The Atacama Plateau is an arid, high plateau in the Andes of northern Argentina and extending into Chile. The "Puna De Atacama" is a cold, desolate Andean tableland in northwestern Argentina and adjacent regions of Chile.
The Atacama Plateau is an arid high plateau in the Andes of northern Chile (15%) and Argentina (85%). The "Puna De Atacama" is a cold, desolate Andean tableland in northwestern Argentina and adjacent regions of Chile.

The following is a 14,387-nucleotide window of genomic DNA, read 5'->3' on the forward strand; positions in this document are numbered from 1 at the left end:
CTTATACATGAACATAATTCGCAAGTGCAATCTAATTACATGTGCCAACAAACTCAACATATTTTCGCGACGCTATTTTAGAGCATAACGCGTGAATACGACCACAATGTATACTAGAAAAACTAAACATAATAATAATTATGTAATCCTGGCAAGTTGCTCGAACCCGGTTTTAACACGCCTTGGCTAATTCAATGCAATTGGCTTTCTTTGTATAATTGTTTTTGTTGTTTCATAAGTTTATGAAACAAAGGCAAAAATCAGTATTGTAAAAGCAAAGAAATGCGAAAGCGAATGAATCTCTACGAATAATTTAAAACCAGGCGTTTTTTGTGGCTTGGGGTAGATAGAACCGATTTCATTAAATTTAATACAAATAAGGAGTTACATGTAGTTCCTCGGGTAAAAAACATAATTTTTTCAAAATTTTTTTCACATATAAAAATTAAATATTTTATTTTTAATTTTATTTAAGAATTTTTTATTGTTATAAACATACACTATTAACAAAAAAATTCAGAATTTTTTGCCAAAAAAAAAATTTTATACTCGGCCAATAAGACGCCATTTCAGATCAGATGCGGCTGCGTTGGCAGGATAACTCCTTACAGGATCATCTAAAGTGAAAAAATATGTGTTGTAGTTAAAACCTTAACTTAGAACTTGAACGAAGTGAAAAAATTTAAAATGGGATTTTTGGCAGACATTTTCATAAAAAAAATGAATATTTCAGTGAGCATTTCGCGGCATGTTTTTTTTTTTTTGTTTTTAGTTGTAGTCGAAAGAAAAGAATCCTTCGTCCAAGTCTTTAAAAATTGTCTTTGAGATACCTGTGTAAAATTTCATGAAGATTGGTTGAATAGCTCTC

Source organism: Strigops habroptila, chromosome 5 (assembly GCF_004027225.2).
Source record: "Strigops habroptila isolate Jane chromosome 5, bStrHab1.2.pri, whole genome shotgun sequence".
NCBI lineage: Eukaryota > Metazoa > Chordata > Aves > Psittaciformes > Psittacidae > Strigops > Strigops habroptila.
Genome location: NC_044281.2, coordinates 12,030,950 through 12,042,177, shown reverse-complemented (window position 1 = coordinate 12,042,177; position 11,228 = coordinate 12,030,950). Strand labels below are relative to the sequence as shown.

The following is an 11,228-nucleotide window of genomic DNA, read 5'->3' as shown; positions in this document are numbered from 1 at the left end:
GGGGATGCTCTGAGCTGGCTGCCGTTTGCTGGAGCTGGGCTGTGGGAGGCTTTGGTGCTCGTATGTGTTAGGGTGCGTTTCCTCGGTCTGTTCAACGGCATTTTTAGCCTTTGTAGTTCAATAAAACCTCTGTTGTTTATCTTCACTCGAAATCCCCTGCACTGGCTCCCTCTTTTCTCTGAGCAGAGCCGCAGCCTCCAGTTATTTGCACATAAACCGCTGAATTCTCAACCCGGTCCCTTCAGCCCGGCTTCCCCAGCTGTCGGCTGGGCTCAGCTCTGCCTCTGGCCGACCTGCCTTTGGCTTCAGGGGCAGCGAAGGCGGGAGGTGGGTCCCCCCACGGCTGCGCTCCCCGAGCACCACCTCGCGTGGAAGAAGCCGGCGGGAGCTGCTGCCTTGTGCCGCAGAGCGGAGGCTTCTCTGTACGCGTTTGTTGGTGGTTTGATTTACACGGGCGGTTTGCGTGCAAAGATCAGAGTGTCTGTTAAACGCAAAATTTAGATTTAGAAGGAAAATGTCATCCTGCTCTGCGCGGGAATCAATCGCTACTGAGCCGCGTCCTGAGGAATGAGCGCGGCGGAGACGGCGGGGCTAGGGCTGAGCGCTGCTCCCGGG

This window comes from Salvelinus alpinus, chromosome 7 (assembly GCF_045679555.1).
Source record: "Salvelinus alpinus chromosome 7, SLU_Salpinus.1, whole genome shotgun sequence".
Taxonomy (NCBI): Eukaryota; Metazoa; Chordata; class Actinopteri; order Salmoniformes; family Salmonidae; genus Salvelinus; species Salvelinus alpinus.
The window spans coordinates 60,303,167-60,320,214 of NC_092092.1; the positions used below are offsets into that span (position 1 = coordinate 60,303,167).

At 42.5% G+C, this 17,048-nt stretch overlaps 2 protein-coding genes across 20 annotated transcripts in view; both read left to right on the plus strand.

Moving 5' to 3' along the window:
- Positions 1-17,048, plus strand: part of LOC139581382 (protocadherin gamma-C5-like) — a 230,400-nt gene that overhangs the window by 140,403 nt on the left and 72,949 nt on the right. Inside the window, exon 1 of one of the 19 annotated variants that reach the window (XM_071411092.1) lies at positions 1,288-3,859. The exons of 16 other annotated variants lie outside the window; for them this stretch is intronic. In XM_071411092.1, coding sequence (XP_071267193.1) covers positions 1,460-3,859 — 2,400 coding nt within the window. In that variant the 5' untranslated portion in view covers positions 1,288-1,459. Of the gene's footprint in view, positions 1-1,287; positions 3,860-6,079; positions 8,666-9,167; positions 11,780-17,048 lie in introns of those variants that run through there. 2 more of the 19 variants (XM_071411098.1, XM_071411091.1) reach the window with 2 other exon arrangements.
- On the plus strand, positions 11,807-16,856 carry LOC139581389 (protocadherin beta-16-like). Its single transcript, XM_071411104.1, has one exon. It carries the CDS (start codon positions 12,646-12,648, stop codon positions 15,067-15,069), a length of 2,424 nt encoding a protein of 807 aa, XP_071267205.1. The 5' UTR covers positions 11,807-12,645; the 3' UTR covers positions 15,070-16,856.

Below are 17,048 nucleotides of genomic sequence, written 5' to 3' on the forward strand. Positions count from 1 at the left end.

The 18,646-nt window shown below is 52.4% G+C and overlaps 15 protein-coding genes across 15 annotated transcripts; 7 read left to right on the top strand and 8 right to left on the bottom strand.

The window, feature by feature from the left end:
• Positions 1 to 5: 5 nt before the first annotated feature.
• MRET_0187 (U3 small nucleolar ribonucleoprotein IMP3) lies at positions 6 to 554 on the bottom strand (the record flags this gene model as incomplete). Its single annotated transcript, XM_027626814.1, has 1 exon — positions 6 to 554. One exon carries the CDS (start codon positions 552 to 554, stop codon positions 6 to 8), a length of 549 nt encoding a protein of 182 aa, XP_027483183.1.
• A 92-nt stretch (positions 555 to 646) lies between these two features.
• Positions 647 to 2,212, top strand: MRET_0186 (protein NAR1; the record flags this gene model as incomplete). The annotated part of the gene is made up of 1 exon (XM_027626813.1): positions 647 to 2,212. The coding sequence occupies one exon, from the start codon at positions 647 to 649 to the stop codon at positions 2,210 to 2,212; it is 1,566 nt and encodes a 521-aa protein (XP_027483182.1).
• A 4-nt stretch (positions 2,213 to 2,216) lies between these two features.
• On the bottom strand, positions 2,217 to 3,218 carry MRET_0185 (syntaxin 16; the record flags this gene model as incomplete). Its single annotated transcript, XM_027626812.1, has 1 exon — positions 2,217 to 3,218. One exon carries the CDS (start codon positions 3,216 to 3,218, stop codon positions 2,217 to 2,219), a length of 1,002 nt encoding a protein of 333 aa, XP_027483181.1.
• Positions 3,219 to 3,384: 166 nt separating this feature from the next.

It is about 200 mi (320 km) long (north to south) and 150 mi (240 km) wide and has an average elevation of 11,000 to 13,000 ft (3,300 to 4,000 m).
The region may be defined as the southernmost portion of the Andean Altiplano (or Puno) and is separated from the Atacama Desert in the west by the Cordillera Domeyko.
The peaks of the Cordillera Oriental alternate with dry, sandy, clay-filled basins containing salt pans (or salt flats). In Chile, the largest is the Atacama Salt Flat.
Most of the region is dominated by a scanty growth of low shrub and is very sparsely populated with Indian and mestizo communities dependent on the valleys for corn (maize) and wheat.